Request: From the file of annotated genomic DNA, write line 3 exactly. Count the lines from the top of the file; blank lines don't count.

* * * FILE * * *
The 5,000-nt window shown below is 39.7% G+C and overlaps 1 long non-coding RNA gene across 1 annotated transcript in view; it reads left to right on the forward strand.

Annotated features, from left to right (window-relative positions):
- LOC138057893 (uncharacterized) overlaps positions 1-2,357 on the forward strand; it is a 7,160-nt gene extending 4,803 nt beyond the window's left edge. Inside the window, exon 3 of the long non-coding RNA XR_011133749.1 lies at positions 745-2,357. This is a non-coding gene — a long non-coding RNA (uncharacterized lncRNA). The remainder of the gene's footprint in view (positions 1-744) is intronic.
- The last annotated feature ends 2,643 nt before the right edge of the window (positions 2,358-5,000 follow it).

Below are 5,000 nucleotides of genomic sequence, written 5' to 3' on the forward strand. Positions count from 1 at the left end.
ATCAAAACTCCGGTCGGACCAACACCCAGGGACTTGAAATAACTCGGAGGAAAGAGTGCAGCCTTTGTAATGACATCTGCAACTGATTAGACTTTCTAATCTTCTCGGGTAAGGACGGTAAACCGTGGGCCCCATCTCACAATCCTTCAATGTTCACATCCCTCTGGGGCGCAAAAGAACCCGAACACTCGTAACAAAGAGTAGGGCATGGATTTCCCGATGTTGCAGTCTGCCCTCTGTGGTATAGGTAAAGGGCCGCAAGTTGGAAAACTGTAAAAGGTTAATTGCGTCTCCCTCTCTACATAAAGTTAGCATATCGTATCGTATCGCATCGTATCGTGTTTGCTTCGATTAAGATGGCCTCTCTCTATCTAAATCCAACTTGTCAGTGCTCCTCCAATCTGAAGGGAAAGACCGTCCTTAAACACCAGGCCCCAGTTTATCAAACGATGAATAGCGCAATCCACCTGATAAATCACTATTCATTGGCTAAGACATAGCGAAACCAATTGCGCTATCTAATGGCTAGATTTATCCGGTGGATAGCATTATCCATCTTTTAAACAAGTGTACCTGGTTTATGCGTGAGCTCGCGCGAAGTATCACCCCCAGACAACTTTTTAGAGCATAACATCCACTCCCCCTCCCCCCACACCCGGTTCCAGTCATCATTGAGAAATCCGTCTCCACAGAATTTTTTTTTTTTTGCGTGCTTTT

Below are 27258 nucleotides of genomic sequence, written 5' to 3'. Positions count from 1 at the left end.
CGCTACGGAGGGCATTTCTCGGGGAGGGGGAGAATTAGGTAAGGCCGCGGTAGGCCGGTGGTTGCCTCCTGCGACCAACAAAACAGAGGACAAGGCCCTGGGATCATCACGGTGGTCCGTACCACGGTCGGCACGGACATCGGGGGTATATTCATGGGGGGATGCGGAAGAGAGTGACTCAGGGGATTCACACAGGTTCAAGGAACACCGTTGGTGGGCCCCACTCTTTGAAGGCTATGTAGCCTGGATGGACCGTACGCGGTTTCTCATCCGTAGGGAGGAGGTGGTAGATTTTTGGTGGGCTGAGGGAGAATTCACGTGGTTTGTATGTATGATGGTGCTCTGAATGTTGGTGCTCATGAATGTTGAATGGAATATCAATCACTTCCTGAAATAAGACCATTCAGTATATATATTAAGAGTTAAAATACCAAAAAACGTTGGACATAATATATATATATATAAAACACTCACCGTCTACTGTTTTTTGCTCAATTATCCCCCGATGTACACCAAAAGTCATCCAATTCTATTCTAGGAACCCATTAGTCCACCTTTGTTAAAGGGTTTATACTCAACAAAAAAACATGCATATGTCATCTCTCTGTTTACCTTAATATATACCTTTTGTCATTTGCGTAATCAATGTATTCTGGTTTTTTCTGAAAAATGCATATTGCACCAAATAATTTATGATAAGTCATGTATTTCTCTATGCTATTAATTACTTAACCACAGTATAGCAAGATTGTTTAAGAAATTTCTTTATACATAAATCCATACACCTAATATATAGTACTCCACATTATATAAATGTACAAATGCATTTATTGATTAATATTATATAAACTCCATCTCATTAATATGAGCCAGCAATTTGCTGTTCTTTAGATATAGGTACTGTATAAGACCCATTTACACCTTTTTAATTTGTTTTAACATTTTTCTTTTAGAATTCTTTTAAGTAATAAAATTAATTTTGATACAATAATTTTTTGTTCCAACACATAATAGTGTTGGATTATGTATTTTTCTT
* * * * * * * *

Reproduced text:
- LOC138057893 (uncharacterized) overlaps positions 1-2,357 on the forward strand; it is a 7,160-nt gene extending 4,803 nt beyond the window's left edge. Inside the window, exon 3 of the long non-coding RNA XR_011133749.1 lies at positions 745-2,357. This is a non-coding gene — a long non-coding RNA (uncharacterized lncRNA). The remainder of the gene's footprint in view (positions 1-744) is intronic.